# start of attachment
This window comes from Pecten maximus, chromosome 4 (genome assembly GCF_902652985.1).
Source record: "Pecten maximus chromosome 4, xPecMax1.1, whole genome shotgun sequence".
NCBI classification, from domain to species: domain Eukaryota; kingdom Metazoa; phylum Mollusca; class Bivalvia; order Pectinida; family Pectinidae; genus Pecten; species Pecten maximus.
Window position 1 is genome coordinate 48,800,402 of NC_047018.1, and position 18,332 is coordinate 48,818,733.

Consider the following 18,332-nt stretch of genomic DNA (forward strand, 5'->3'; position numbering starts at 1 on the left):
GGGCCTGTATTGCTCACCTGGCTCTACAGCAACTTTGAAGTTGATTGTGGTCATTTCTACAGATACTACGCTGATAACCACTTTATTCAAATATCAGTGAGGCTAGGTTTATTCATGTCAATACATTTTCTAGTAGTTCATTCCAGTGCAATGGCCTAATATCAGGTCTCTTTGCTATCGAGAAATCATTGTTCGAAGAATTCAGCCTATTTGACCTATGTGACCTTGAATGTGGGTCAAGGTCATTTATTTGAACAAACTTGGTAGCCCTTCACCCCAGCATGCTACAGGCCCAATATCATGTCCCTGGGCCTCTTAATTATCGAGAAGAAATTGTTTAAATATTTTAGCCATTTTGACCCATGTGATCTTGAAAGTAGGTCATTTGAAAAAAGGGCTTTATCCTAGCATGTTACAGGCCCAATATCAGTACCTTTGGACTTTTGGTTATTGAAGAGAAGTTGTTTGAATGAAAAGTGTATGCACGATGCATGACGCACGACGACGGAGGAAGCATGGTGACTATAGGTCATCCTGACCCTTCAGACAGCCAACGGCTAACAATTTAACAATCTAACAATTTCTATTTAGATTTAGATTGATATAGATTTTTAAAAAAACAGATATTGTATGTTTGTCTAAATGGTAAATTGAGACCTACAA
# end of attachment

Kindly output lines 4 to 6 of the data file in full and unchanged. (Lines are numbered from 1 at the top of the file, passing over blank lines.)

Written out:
Window position 1 is genome coordinate 48,800,402 of NC_047018.1, and position 18,332 is coordinate 48,818,733.

Consider the following 18,332-nt stretch of genomic DNA (forward strand, 5'->3'; position numbering starts at 1 on the left):
GGGCCTGTATTGCTCACCTGGCTCTACAGCAACTTTGAAGTTGATTGTGGTCATTTCTACAGATACTACGCTGATAACCACTTTATTCAAATATCAGTGAGGCTAGGTTTATTCATGTCAATACATTTTCTAGTAGTTCATTCCAGTGCAATGGCCTAATATCAGGTCTCTTTGCTATCGAGAAATCATTGTTCGAAGAATTCAGCCTATTTGACCTATGTGACCTTGAATGTGGGTCAAGGTCATTTATTTGAACAAACTTGGTAGCCCTTCACCCCAGCATGCTACAGGCCCAATATCATGTCCCTGGGCCTCTTAATTATCGAGAAGAAATTGTTTAAATATTTTAGCCATTTTGACCCATGTGATCTTGAAAGTAGGTCATTTGAAAAAAGGGCTTTATCCTAGCATGTTACAGGCCCAATATCAGTACCTTTGGACTTTTGGTTATTGAAGAGAAGTTGTTTGAATGAAAAGTGTATGCACGATGCATGACGCACGACGACGGAGGAAGCATGGTGACTATAGGTCATCCTGACCCTTCAGACAGCCAACGGCTAACAATTTAACAATCTAACAATTTCTATTTAGATTTAGATTGATATAGATTTTTAAAAAAACAGATATTGTATGTTTGTCTAAATGGTAAATTGAGACCTACAA